Web critics see hotels review their options
Hapless hotels blitzed by negative online reviews from guests are being forced to change their name because of the impact of the criticism on their business is so bad.
That was the astonishing message from one online website review guru, who says the power of internet sites such as Trip Advisor - where guests can read the thoughts of people who have previously stayed at a hotel - has radically changed the way both guests book hotels and how hotels operate.
Speaking to 7DAYS at the Arabian Travel Market in Dubai yesterday, RJ Friedlander, CEO of website ReviewPro.com, said: “Hotels have changed their names as the lasting legacy was so horrible.”
He added: “The amount of consumers who look at reviews (before booking) is estimated to be anywhere between 56 to 85 per cent - so the majority to virtually everyone.
“A Google survey said 34 per cent spend an average of eight hours reading reviews and visit 22 different sites.” Monica Majors works as a PR and Media Coordinator for the Six Senses Zighy Bay hotel in Musandam in Oman, close to that country’s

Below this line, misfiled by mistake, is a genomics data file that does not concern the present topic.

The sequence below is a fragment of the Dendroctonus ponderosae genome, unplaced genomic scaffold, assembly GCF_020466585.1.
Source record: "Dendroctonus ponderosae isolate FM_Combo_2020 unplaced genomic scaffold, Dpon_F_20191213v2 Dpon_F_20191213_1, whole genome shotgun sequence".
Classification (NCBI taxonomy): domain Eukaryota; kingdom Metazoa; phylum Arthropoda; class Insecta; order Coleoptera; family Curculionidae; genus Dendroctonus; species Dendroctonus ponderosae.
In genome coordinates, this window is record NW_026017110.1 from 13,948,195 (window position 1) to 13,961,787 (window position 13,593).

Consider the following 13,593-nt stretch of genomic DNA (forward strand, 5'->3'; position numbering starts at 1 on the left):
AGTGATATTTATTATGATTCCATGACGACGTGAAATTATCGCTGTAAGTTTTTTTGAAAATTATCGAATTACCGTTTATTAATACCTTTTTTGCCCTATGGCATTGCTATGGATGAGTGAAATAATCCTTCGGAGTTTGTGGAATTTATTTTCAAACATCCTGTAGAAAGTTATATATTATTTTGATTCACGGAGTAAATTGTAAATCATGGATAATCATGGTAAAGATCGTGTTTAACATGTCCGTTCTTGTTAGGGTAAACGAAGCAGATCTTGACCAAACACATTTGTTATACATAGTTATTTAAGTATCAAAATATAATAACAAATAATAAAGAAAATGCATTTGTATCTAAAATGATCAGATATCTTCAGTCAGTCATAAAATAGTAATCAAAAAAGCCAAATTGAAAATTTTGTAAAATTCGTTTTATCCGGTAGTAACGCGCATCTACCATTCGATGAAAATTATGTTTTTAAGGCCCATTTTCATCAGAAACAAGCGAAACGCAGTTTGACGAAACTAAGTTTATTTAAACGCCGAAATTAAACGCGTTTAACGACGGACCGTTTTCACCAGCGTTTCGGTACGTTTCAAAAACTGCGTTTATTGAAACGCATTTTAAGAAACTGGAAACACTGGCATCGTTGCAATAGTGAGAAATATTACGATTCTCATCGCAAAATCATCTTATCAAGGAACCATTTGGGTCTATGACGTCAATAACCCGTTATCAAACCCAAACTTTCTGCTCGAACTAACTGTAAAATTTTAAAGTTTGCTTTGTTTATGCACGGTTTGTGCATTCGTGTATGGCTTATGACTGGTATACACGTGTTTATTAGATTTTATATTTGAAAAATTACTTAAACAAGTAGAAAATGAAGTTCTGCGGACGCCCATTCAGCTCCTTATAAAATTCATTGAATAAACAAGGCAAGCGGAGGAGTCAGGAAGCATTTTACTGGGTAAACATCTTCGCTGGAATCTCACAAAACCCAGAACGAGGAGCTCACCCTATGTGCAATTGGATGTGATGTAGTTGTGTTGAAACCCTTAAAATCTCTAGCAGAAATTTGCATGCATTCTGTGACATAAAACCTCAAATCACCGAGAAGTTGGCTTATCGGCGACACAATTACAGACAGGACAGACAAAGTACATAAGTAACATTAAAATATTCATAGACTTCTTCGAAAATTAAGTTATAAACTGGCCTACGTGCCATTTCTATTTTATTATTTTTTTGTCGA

border with the UAE.
She believes it now imperative that any serious hotel has a dedicated online media specialist who responds to online reviews and feedback.
“You have to be on it - it’s about constant
monitoring and full transparency.” Hotel employee Fabrizio Puglisi, who started working for the Millenium Hotel in Abu Dhabi in February, even admitted he chose his current job after reading positive reviews of the hotel online.
“Reviews are so, so important,” he said. “We rose three positions in the top 10 hotels in Abu Dhabi recently because of good reviews.”
Friedlander said cases where hotels write made up, positive, fraudulent reviews on sites were “rare”, and called such instances “a violation”.
But perhaps the full power of internet reviews was shown when Majors admitted that - while not common - some guests do try to bribe hotels by threatening them with negative online reviews unless they are given free stays or luxury dinners.
“You just have to make them happy,” she admitted. “You do whatever it takes.”